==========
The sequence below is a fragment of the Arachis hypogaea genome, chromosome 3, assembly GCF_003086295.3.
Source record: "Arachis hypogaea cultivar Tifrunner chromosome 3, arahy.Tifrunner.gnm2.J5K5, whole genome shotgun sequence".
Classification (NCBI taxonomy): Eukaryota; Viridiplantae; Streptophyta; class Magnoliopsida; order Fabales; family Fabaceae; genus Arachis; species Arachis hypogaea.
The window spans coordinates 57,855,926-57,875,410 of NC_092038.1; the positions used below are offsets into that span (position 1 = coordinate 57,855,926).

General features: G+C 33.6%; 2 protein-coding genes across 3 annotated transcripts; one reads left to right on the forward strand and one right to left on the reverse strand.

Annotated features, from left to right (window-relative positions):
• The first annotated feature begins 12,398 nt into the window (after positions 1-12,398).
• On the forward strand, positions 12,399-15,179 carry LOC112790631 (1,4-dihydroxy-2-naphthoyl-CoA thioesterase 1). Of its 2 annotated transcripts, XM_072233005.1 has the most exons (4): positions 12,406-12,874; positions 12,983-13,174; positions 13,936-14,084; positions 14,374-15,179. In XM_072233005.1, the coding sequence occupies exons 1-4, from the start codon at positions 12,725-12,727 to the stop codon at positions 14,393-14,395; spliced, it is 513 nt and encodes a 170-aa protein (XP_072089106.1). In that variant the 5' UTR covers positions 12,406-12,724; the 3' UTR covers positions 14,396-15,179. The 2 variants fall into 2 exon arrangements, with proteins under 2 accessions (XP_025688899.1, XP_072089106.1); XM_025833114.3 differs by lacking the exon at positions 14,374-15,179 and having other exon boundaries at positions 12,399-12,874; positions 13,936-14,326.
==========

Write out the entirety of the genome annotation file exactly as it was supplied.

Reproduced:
The sequence below is a fragment of the Arachis hypogaea genome, chromosome 3, assembly GCF_003086295.3.
Source record: "Arachis hypogaea cultivar Tifrunner chromosome 3, arahy.Tifrunner.gnm2.J5K5, whole genome shotgun sequence".
Classification (NCBI taxonomy): Eukaryota; Viridiplantae; Streptophyta; class Magnoliopsida; order Fabales; family Fabaceae; genus Arachis; species Arachis hypogaea.
The window spans coordinates 57,855,926-57,875,410 of NC_092038.1; the positions used below are offsets into that span (position 1 = coordinate 57,855,926).

General features: G+C 33.6%; 2 protein-coding genes across 3 annotated transcripts; one reads left to right on the forward strand and one right to left on the reverse strand.

Annotated features, from left to right (window-relative positions):
• The first annotated feature begins 12,398 nt into the window (after positions 1-12,398).
• On the forward strand, positions 12,399-15,179 carry LOC112790631 (1,4-dihydroxy-2-naphthoyl-CoA thioesterase 1). Of its 2 annotated transcripts, XM_072233005.1 has the most exons (4): positions 12,406-12,874; positions 12,983-13,174; positions 13,936-14,084; positions 14,374-15,179. In XM_072233005.1, the coding sequence occupies exons 1-4, from the start codon at positions 12,725-12,727 to the stop codon at positions 14,393-14,395; spliced, it is 513 nt and encodes a 170-aa protein (XP_072089106.1). In that variant the 5' UTR covers positions 12,406-12,724; the 3' UTR covers positions 14,396-15,179. The 2 variants fall into 2 exon arrangements, with proteins under 2 accessions (XP_025688899.1, XP_072089106.1); XM_025833114.3 differs by lacking the exon at positions 14,374-15,179 and having other exon boundaries at positions 12,399-12,874; positions 13,936-14,326.